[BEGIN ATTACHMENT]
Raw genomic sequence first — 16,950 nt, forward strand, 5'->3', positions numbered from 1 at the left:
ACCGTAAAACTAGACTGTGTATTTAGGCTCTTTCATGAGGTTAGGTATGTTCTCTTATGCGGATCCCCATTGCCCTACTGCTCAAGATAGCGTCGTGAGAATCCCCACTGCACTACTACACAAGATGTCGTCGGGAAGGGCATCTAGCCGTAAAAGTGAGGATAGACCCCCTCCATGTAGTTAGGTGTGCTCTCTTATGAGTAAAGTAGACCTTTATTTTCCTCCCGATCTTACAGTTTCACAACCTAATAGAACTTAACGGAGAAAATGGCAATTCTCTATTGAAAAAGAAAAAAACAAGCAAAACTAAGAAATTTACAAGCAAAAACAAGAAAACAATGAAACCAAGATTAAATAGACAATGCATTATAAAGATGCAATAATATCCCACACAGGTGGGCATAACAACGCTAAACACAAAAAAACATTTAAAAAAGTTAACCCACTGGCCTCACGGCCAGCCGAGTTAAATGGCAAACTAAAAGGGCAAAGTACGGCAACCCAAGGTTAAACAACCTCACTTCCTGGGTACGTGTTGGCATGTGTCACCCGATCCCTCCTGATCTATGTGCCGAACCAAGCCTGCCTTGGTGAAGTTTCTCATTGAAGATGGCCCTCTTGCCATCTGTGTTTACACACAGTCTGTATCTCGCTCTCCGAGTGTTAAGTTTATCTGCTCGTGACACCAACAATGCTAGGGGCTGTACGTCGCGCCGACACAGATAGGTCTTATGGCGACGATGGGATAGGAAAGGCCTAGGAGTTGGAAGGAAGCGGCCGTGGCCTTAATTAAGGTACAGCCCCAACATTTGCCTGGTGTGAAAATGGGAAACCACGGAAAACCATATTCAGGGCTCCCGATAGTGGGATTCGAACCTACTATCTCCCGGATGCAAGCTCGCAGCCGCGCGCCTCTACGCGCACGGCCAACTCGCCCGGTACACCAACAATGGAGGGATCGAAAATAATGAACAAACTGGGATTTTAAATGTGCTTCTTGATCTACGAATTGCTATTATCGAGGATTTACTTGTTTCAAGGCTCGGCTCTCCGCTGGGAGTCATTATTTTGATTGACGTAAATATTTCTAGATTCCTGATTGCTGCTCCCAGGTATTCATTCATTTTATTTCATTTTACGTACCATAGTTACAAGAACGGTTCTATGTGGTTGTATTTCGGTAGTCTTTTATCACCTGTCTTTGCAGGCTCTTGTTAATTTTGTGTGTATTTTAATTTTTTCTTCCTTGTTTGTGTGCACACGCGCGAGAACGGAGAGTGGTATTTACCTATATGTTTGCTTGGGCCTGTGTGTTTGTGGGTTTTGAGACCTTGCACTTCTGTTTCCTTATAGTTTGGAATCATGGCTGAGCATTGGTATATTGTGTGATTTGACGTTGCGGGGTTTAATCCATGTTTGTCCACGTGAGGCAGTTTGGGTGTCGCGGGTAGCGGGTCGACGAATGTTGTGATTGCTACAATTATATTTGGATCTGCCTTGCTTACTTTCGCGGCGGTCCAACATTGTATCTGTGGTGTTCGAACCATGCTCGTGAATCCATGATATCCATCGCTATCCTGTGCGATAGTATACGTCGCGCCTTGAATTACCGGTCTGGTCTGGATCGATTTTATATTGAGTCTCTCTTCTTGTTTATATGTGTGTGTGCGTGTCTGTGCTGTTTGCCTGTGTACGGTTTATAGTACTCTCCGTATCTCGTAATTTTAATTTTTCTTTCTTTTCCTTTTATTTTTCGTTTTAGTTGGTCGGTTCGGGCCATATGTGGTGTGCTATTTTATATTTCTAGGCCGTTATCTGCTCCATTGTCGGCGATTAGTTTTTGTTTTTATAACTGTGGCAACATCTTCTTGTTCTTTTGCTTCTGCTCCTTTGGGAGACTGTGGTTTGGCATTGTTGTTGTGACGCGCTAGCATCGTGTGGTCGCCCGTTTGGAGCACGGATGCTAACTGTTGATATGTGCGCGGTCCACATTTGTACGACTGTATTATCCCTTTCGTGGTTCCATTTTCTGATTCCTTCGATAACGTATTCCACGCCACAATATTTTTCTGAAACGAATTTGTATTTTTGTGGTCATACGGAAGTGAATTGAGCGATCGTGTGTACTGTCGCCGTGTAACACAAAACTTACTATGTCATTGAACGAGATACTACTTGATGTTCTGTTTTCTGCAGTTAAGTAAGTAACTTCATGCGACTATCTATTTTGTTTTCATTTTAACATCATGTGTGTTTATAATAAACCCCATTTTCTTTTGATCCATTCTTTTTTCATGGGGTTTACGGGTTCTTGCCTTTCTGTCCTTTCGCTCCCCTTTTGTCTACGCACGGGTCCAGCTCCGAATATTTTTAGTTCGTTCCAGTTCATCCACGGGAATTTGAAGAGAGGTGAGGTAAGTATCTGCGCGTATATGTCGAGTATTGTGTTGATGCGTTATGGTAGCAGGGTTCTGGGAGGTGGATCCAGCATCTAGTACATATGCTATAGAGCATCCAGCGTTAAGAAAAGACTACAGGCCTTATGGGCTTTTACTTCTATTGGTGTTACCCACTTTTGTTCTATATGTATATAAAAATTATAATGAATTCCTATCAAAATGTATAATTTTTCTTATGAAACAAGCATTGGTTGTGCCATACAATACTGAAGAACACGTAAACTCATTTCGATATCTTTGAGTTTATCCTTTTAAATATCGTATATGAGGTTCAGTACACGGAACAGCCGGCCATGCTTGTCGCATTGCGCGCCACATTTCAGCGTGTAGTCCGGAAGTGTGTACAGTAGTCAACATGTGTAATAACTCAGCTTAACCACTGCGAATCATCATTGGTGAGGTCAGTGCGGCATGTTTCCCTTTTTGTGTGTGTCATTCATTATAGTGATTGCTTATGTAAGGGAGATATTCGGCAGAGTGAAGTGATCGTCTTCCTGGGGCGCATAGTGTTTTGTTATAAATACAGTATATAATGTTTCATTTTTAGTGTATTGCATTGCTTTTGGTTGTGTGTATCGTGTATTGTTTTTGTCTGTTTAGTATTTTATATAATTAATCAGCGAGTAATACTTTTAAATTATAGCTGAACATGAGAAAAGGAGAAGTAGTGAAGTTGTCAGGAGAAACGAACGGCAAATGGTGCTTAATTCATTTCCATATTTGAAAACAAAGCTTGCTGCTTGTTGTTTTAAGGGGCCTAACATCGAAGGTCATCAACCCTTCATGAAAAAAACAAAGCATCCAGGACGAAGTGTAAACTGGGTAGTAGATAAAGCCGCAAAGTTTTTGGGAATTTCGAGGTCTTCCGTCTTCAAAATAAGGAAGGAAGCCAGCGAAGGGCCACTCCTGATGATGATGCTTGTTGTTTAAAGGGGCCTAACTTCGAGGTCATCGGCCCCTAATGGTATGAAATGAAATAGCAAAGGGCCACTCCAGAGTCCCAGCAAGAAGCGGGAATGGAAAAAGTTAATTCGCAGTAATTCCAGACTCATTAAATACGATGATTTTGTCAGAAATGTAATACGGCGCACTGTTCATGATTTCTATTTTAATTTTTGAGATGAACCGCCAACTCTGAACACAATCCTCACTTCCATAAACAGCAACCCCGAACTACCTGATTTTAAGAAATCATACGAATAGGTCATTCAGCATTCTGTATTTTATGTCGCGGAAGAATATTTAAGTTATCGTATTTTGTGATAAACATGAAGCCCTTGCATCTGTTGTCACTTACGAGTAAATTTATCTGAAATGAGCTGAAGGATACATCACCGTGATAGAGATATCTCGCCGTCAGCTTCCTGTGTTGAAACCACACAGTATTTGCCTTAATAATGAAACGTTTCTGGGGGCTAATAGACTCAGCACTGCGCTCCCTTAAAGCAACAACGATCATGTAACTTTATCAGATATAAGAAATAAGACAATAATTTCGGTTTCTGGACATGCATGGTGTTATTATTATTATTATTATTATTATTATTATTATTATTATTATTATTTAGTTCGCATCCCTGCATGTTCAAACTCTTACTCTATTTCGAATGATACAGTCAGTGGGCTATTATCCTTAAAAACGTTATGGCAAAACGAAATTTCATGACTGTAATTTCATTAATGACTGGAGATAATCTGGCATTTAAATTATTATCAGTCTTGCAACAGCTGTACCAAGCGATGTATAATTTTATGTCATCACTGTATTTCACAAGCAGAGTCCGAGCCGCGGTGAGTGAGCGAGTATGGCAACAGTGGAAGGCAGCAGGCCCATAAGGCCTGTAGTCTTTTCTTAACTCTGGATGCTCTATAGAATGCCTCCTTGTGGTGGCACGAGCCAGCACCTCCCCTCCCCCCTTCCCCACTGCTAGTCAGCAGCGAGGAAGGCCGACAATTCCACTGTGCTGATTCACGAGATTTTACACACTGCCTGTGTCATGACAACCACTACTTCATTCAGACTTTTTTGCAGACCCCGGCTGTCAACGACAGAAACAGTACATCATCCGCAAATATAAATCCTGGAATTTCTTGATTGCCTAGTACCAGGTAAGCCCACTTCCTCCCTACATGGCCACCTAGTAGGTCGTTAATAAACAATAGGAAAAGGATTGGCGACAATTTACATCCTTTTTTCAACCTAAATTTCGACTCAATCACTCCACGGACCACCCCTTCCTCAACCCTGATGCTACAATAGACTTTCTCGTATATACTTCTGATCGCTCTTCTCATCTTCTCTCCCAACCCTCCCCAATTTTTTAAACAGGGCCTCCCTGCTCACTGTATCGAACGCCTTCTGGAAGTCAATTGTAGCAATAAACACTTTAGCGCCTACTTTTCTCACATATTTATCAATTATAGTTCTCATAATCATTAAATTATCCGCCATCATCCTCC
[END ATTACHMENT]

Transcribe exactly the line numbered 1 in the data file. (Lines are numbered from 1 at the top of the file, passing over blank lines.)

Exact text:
Raw genomic sequence first — 16,950 nt, forward strand, 5'->3', positions numbered from 1 at the left: